Abstract: The household transition from dirty to clean fuels is important because of its economic, health and environment consequences, locally, nationally and globally. In order to study fuel choices, a non-separated farm household model for fuel demands is developed. Then, discrete choice equations of fuel uses, consistent with this theoretical model, are estimated using microeconomic household panel data from rural China. The estimation results support the theoretical approach that implies that the fuel demands depend not only on income, fuel prices, and demand-side socioeconomic factors, as would occur in the standard fuel demand models in the literature, but also on food prices, agricultural assets, and original household and community characteristics that shape the household responses to market failures. Finally, we present a few policy simulations that reveal the complex substitution impact of energy price policies in China. We provide the first evidence on: price sensitivity of fuel stacking, that food prices exert some pressure on the fuel transition, the role of farm work and activity specialization in fuel choices. Policies should incorporate some of the complexity of the non-separated decisions of rural households in this context of market failures. The complex cross-price effects imply that the policy pricing mechanisms should account for all energy types and food prices. Finally, market-based policies should be coupled with policy interventions aimed at increasing the opportunity cost of dirty fuels. .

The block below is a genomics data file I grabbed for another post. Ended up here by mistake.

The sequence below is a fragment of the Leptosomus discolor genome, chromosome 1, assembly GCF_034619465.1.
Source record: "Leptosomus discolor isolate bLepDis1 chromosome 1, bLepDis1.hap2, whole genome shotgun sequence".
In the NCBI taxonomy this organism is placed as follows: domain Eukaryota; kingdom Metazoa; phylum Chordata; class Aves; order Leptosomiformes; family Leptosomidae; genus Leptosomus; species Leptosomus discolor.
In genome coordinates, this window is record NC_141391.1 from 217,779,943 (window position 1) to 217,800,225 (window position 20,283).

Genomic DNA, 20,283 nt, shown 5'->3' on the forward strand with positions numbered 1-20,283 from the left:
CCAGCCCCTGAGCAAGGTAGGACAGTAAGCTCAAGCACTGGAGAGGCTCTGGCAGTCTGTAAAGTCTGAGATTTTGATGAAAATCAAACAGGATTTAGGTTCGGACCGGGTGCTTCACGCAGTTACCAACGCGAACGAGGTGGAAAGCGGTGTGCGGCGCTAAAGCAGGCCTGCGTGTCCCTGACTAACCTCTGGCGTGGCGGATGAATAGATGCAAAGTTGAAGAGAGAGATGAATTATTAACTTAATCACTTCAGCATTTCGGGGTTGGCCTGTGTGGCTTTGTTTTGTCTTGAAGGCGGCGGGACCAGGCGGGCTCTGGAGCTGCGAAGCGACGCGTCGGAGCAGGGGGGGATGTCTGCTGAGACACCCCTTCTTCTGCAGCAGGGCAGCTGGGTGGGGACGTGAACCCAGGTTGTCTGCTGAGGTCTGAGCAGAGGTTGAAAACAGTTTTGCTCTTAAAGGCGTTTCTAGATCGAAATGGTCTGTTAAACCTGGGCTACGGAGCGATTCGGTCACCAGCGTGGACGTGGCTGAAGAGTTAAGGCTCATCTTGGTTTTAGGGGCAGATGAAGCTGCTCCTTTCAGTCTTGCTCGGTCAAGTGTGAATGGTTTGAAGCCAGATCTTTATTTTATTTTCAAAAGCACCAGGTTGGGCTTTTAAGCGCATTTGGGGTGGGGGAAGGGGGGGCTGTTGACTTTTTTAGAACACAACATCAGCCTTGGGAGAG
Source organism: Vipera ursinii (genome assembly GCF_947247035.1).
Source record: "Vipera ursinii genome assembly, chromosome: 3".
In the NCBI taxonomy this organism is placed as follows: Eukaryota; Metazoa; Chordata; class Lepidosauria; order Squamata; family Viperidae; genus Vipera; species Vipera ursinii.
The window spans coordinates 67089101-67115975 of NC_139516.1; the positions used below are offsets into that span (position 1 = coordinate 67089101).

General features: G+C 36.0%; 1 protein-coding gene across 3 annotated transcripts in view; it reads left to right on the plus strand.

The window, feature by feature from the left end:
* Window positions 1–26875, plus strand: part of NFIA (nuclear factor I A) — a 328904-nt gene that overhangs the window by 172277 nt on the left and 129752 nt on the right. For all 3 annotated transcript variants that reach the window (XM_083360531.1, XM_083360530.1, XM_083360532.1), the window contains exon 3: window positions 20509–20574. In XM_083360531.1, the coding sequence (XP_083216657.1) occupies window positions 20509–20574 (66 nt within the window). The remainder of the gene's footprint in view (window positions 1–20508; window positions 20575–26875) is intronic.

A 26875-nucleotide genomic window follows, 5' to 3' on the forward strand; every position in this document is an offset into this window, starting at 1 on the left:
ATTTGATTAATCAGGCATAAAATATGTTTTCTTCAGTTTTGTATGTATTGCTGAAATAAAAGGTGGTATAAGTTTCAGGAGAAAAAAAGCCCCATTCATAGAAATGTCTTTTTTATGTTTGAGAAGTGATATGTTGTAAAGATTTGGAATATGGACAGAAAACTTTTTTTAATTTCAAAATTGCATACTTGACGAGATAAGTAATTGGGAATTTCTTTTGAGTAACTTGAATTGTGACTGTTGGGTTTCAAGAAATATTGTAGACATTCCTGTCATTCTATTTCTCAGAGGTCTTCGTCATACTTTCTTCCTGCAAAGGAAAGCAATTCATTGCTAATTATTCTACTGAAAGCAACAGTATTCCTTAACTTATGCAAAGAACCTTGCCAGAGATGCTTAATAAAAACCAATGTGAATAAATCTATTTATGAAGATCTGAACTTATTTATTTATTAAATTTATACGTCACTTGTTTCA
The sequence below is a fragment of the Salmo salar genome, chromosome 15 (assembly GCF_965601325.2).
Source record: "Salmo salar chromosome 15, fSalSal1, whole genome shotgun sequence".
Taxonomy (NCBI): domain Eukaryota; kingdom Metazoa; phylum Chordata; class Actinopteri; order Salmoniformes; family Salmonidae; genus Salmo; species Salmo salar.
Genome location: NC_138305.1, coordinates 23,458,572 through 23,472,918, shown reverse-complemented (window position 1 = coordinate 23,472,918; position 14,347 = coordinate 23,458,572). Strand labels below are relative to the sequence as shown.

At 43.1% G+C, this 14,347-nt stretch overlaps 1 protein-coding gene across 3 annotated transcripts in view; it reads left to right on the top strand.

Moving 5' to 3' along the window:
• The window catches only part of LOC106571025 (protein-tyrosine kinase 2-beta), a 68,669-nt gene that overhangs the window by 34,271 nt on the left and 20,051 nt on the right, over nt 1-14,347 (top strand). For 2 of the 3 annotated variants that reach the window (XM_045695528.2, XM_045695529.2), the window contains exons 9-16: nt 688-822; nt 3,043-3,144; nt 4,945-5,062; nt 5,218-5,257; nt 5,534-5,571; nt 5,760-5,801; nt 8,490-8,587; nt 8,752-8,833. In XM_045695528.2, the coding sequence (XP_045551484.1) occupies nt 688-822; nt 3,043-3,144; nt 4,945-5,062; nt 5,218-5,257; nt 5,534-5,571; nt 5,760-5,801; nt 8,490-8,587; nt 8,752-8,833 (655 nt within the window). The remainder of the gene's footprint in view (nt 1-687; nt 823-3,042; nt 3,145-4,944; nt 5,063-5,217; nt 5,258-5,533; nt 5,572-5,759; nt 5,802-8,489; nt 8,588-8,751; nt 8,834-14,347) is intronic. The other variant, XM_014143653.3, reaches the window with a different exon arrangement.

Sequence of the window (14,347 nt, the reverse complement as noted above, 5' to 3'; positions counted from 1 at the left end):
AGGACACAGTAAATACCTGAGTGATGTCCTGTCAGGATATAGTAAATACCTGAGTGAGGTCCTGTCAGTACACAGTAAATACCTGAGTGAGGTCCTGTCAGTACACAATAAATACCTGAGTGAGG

Keywords: fuel use,China,consumption demand,energy
    Date: 2018–03–16
  8. By: Figueroa, Jose Luis; Mahmoud, Mai; Breisinger, Clemens
    Abstract: This paper aims to support the implementation of the strategic development plans of Jordan by analyzing the role of agriculture and farmers in the Jordanian economy, the role that productivity and structural change can play for fostering agricultural growth, and the role agro-processing may play in Jordan’s economic development. We argue that the development of the agro-processing sector often has stronger backward and forward linkages with the agricultural sector than other sectors and, thus, plays an important role for rural transformation.
    Keywords: agriculture; economic development; agricultural development; rural development; agricultural sector; agricultural productivity; refugees; employment; agricultural policies; economic growth; JORDAN; WESTERN ASIA; ASIA; MIDDLE EAST; agro-processing; high value crops
    Date: 2018
  9. By: Riccardo Pelizzo (Nazarbayev University, Astana, Kazakhsta); Lucas Katera (Dar Es Salaam, Tanzania); Stephen Mwombela (Dar Es Salaam, Tanzania); Lulu Olan’g (Dar Es Salaam, Tanzania)